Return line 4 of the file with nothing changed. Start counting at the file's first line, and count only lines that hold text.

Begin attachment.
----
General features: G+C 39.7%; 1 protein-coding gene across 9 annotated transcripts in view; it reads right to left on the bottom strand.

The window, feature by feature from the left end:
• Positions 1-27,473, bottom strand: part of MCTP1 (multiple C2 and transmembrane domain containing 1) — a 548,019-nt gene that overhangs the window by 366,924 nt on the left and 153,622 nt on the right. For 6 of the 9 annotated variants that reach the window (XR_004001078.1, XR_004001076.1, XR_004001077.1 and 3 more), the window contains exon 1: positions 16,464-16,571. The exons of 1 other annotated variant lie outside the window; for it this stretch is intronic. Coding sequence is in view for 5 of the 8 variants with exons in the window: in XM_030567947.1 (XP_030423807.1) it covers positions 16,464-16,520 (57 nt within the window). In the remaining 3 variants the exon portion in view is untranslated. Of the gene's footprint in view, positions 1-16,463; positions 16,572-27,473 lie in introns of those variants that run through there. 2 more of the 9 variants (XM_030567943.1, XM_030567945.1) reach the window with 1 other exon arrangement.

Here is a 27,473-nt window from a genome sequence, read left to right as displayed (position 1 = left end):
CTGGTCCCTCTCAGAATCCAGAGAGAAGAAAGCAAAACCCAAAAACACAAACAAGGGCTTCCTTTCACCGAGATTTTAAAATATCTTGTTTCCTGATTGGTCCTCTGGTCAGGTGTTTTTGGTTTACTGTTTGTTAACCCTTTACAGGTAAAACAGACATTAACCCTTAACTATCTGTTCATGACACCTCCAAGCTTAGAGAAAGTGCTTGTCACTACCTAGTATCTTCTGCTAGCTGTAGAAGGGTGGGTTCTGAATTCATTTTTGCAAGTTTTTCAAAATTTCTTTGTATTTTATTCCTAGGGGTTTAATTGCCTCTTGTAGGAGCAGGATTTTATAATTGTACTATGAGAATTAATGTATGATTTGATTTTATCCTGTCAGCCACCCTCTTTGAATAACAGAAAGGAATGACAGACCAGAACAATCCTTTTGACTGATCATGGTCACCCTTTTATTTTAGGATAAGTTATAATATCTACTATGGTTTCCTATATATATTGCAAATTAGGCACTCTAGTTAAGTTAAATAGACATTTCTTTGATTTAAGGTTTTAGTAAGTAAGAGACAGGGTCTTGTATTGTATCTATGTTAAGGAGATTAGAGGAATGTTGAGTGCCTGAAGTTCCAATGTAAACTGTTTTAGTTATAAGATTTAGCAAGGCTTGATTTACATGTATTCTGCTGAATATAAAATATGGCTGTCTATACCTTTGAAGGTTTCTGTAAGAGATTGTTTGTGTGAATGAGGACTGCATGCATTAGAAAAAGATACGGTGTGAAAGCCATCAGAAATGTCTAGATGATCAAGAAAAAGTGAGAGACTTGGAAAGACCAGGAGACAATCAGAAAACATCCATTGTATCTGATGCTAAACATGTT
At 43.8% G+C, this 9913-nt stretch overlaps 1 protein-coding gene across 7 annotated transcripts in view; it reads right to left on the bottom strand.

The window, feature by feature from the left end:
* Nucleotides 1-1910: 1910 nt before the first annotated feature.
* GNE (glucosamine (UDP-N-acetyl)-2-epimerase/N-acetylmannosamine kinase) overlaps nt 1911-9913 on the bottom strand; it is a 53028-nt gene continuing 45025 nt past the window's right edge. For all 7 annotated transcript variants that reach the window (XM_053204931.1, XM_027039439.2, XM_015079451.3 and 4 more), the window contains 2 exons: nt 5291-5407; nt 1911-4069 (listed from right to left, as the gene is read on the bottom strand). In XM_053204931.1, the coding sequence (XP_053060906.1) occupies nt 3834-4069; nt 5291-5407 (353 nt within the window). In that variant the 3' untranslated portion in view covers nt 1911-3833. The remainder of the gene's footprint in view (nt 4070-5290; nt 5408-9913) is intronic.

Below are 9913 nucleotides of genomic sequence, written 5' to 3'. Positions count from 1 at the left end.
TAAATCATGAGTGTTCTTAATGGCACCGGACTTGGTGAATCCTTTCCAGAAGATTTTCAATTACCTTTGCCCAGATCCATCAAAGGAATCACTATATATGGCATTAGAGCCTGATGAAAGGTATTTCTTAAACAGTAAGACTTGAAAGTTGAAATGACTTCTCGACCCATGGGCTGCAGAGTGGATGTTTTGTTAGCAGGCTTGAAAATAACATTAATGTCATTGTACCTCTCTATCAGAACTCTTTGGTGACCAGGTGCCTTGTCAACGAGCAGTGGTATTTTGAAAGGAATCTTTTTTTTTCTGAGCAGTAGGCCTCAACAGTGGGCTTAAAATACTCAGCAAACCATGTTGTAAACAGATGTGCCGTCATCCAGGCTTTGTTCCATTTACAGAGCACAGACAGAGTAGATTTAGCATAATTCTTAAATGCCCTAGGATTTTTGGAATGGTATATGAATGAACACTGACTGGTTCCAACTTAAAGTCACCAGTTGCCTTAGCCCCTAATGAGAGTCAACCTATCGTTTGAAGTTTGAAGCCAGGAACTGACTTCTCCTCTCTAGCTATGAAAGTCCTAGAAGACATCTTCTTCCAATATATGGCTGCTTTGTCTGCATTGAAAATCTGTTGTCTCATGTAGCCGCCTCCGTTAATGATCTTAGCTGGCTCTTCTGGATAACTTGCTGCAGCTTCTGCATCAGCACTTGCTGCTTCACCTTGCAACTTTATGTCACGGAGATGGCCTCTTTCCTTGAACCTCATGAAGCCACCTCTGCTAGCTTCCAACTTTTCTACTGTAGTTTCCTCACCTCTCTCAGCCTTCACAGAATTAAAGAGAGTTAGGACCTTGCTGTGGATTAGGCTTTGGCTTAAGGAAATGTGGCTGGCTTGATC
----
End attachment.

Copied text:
Here is a 27,473-nt window from a genome sequence, read left to right as displayed (position 1 = left end):